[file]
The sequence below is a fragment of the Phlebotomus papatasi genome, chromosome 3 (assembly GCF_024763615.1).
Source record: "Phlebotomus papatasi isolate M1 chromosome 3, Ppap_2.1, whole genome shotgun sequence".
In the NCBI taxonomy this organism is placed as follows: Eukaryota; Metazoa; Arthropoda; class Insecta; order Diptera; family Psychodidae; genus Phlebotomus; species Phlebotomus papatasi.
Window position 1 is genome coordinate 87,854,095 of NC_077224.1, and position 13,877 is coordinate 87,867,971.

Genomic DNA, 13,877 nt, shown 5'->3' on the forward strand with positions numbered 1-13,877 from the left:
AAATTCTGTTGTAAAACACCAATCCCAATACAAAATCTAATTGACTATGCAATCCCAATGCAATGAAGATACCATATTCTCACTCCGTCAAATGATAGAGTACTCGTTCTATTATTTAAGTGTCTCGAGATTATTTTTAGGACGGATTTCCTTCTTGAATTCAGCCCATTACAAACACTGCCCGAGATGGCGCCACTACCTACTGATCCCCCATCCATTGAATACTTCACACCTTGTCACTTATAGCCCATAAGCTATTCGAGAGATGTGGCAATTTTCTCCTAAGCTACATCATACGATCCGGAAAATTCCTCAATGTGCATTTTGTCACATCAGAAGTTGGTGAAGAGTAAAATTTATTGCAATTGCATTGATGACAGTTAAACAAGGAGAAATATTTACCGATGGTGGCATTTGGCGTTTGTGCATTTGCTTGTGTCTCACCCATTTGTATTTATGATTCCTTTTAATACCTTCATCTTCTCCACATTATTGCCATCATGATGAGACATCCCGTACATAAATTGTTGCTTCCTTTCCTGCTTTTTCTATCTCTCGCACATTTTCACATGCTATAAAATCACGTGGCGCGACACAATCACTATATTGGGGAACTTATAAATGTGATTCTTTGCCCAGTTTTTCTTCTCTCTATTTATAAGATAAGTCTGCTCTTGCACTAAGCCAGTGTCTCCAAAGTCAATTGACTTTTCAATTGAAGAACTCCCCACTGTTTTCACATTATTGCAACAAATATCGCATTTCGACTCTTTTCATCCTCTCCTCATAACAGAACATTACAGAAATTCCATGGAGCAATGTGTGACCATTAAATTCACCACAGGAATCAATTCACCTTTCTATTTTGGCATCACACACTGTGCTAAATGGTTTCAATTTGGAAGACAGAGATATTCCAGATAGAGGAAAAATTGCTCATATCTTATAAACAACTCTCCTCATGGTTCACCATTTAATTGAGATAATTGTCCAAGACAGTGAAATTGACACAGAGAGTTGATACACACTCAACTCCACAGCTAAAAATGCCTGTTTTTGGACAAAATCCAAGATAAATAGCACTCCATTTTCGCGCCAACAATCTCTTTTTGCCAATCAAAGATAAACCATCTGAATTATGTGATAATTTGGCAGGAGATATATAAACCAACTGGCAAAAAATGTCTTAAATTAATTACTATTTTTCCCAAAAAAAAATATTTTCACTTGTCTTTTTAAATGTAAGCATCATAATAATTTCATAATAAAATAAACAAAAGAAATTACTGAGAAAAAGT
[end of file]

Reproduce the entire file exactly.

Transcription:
The sequence below is a fragment of the Phlebotomus papatasi genome, chromosome 3 (assembly GCF_024763615.1).
Source record: "Phlebotomus papatasi isolate M1 chromosome 3, Ppap_2.1, whole genome shotgun sequence".
In the NCBI taxonomy this organism is placed as follows: Eukaryota; Metazoa; Arthropoda; class Insecta; order Diptera; family Psychodidae; genus Phlebotomus; species Phlebotomus papatasi.
Window position 1 is genome coordinate 87,854,095 of NC_077224.1, and position 13,877 is coordinate 87,867,971.

Genomic DNA, 13,877 nt, shown 5'->3' on the forward strand with positions numbered 1-13,877 from the left:
AAATTCTGTTGTAAAACACCAATCCCAATACAAAATCTAATTGACTATGCAATCCCAATGCAATGAAGATACCATATTCTCACTCCGTCAAATGATAGAGTACTCGTTCTATTATTTAAGTGTCTCGAGATTATTTTTAGGACGGATTTCCTTCTTGAATTCAGCCCATTACAAACACTGCCCGAGATGGCGCCACTACCTACTGATCCCCCATCCATTGAATACTTCACACCTTGTCACTTATAGCCCATAAGCTATTCGAGAGATGTGGCAATTTTCTCCTAAGCTACATCATACGATCCGGAAAATTCCTCAATGTGCATTTTGTCACATCAGAAGTTGGTGAAGAGTAAAATTTATTGCAATTGCATTGATGACAGTTAAACAAGGAGAAATATTTACCGATGGTGGCATTTGGCGTTTGTGCATTTGCTTGTGTCTCACCCATTTGTATTTATGATTCCTTTTAATACCTTCATCTTCTCCACATTATTGCCATCATGATGAGACATCCCGTACATAAATTGTTGCTTCCTTTCCTGCTTTTTCTATCTCTCGCACATTTTCACATGCTATAAAATCACGTGGCGCGACACAATCACTATATTGGGGAACTTATAAATGTGATTCTTTGCCCAGTTTTTCTTCTCTCTATTTATAAGATAAGTCTGCTCTTGCACTAAGCCAGTGTCTCCAAAGTCAATTGACTTTTCAATTGAAGAACTCCCCACTGTTTTCACATTATTGCAACAAATATCGCATTTCGACTCTTTTCATCCTCTCCTCATAACAGAACATTACAGAAATTCCATGGAGCAATGTGTGACCATTAAATTCACCACAGGAATCAATTCACCTTTCTATTTTGGCATCACACACTGTGCTAAATGGTTTCAATTTGGAAGACAGAGATATTCCAGATAGAGGAAAAATTGCTCATATCTTATAAACAACTCTCCTCATGGTTCACCATTTAATTGAGATAATTGTCCAAGACAGTGAAATTGACACAGAGAGTTGATACACACTCAACTCCACAGCTAAAAATGCCTGTTTTTGGACAAAATCCAAGATAAATAGCACTCCATTTTCGCGCCAACAATCTCTTTTTGCCAATCAAAGATAAACCATCTGAATTATGTGATAATTTGGCAGGAGATATATAAACCAACTGGCAAAAAATGTCTTAAATTAATTACTATTTTTCCCAAAAAAAAATATTTTCACTTGTCTTTTTAAATGTAAGCATCATAATAATTTCATAATAAAATAAACAAAAGAAATTACTGAGAAAAAGT